The Fight for Asian American Studies at Hunter College
The AASP was established in response to years of student and faculty demand. Asian American studies first appeared at CUNY when Dr. Betty Lee Sung taught the first Asian American studies courses at City College in 1970. Hunter’s first Asian American studies course ran independently two years later and was taught by Fay Chiang (Asian American poet, writer, artist, and once director of the prominent New York City-based Asian American artist-activist group Basement Workshop). The next decade was a struggle to continue the course, given the precarious status of community workers and graduate students who largely taught the course in addition to their various outside commitments.
In 1989, students brought the annual East Coast Asian American Student Union (ECAASU) conference to Hunter while then assistant provost and professor of education Dr. Shirley Hune did the same with the annual Association for Asian American Studies (AAAS) conference. Not only was this the first AAAS conference held on the East Coast, thereby giving the association and the field national representation and reach, but these concurrent conferences also demonstrated to the Hunter community the broader interest in Asian American studies. CUNY-wide protests against tuition hikes imposed in 1989 acted as a platform on which Hunter students built their demands for an Asian American studies program.
The AASP was established in 1993, with Dr. Peter Kwong as its inaugural director. In a letter to the Community Advisory Board for the new program, Kwong wrote, “Mindful of its debts to the community, the program intends to serve it.” As items from the collection show, many of the AASP’s early projects and programming were dedicated to amplifying Asian American artists and writers, women’s and feminist issues, and issues of labor and migration.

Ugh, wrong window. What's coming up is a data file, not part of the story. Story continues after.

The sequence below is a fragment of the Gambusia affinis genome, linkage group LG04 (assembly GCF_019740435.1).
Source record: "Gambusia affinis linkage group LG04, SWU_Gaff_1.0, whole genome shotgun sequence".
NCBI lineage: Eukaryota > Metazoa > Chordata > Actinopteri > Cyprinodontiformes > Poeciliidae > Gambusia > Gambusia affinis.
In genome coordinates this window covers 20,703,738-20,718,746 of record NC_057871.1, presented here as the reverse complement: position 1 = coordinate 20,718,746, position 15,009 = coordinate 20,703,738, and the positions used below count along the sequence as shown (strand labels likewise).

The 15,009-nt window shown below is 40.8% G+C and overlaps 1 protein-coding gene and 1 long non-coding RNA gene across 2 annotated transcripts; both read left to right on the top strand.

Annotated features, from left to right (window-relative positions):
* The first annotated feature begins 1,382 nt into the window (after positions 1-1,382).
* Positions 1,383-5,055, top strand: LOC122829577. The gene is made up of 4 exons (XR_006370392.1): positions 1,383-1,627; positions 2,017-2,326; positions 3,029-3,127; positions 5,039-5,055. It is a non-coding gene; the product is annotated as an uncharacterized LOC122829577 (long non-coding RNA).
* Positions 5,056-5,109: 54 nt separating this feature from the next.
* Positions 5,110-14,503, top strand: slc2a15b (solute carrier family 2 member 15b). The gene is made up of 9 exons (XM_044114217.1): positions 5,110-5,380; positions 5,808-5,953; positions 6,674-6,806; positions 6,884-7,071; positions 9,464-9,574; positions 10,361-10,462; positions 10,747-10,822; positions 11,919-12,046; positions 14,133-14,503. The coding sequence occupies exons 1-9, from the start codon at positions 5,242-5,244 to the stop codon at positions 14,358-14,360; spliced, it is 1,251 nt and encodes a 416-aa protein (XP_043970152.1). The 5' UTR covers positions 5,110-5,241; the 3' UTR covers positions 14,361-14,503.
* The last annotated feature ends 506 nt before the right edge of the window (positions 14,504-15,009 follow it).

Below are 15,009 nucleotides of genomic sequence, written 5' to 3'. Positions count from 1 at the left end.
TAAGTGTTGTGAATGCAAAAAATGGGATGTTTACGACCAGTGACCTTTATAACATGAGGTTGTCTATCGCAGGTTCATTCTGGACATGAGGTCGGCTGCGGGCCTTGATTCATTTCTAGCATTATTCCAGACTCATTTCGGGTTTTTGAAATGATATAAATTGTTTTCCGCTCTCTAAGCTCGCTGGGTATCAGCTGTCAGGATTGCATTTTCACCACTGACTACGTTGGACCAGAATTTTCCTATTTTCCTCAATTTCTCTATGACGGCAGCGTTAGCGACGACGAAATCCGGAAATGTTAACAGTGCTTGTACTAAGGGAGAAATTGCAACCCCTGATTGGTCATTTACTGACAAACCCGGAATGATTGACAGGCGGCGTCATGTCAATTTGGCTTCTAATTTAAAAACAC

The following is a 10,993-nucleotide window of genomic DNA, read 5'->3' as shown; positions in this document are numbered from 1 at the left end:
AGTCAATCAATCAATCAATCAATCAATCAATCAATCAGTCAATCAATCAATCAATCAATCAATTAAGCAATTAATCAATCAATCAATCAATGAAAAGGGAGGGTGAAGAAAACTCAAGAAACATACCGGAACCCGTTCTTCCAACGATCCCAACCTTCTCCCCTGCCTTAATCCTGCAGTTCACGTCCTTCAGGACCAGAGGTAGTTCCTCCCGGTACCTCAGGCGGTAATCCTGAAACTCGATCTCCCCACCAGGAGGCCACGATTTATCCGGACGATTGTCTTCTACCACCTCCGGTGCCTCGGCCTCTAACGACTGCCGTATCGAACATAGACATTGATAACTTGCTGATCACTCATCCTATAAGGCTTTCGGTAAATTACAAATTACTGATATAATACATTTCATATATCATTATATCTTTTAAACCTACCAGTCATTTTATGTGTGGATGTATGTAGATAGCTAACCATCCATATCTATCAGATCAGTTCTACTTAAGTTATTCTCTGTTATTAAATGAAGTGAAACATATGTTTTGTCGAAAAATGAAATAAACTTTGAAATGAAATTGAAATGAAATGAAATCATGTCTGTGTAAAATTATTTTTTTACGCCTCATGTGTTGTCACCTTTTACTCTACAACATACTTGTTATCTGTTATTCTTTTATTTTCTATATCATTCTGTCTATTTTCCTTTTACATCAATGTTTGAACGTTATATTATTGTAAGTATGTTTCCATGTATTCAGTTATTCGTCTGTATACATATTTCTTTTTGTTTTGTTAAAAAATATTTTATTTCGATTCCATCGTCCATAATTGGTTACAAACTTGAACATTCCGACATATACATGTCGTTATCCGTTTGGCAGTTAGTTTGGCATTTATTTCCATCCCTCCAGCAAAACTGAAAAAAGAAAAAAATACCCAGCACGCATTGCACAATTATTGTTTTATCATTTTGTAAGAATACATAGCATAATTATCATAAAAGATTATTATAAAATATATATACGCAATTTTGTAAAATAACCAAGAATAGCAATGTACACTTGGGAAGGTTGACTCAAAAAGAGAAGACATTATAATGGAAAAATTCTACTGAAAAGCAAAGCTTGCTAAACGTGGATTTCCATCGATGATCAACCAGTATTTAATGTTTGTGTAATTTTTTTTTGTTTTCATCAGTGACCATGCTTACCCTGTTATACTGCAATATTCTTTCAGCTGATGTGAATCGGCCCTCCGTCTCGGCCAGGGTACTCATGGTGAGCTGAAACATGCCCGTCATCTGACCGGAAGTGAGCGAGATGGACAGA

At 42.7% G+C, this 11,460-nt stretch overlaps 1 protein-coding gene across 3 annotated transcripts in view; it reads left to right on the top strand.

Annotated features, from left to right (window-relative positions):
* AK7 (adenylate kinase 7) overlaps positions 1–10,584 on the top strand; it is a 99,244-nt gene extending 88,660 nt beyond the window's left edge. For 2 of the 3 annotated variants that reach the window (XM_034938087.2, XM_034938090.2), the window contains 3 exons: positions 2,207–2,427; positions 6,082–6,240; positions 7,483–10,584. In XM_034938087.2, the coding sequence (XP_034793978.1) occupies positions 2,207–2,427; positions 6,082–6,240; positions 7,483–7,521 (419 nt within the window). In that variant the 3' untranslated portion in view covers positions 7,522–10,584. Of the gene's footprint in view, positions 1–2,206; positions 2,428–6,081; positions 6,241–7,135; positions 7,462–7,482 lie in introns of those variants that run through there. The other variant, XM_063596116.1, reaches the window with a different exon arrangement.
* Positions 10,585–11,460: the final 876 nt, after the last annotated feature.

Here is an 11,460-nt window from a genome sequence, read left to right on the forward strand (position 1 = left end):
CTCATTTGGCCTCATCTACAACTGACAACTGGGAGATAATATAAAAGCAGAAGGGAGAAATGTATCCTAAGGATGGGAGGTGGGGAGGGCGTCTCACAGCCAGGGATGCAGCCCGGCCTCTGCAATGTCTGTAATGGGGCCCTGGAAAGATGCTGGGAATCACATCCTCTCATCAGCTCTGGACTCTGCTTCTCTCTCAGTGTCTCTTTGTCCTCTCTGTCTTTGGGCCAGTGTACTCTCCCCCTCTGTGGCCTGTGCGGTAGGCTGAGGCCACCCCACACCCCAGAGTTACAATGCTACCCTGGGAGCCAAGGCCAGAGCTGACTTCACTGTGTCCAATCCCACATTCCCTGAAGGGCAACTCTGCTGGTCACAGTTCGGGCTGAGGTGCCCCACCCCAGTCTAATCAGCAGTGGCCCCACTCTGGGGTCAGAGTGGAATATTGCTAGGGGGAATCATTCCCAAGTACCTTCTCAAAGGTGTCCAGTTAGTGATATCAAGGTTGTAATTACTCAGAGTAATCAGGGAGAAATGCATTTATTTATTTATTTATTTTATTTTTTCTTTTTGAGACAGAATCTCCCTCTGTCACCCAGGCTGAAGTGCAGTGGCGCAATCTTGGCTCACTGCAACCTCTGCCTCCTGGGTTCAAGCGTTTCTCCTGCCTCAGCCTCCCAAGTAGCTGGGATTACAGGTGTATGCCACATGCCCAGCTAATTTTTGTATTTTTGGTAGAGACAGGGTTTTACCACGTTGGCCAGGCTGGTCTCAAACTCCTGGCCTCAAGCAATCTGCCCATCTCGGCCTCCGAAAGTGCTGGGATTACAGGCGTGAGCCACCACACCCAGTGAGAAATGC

The history of the AASP also reveals that institutional investment in and commitment to ethnic studies were never a given at Hunter or CUNY as a whole, but rather had to be fought for and defended at every turn. In 1995, a group of CUNY Asian American scholars assembled an Asian American Studies Guidebook for CUNY which detailed key challenges and suggestions for the implementation of Asian American studies across the CUNY system. This guidebook represents a case of prescient planning by this scholarly community which manifested in strides made when the efforts of Dr. Kwong and, later, Dr. Robert Ku, at Hunter aligned with those of Dr. John Kuo Wei (Jack) Tchen (director of the Asian/American Center at Queens College before going on to establish Asian American studies at NYU), and Dr. Gary Okihiro (founding director of the Asian American Studies Program at Columbia University). However, despite these linked efforts, Asian American studies did not grow to become institutionalized at other CUNY campuses. Furthermore, by 2006, the Hunter AASP had lost its one full-time faculty person, Dr. Ku, and had become effectively defunct.
Eight students came together to form CRAASH when Hunter student Olivia Lin discovered that the program could not offer her a minor because it had no director to formally do so. In response to the freeze on the AAS minor as well as the program’s lack of full-time faculty, budget, space, course offerings, and other resources, CRAASH began organizing students in the Fall of 2007 to advocate for increased funding, the allocation of full-time professors for the program, and the expansion of course offerings. Many of CRAASH’s strategies are documented in this collection—including articles that resulted from its media outreach strategy, the 2008 “Strengthening Education: Empowering Asian American Studies” conference they organized, and their petition which collected over 1,000 signatures.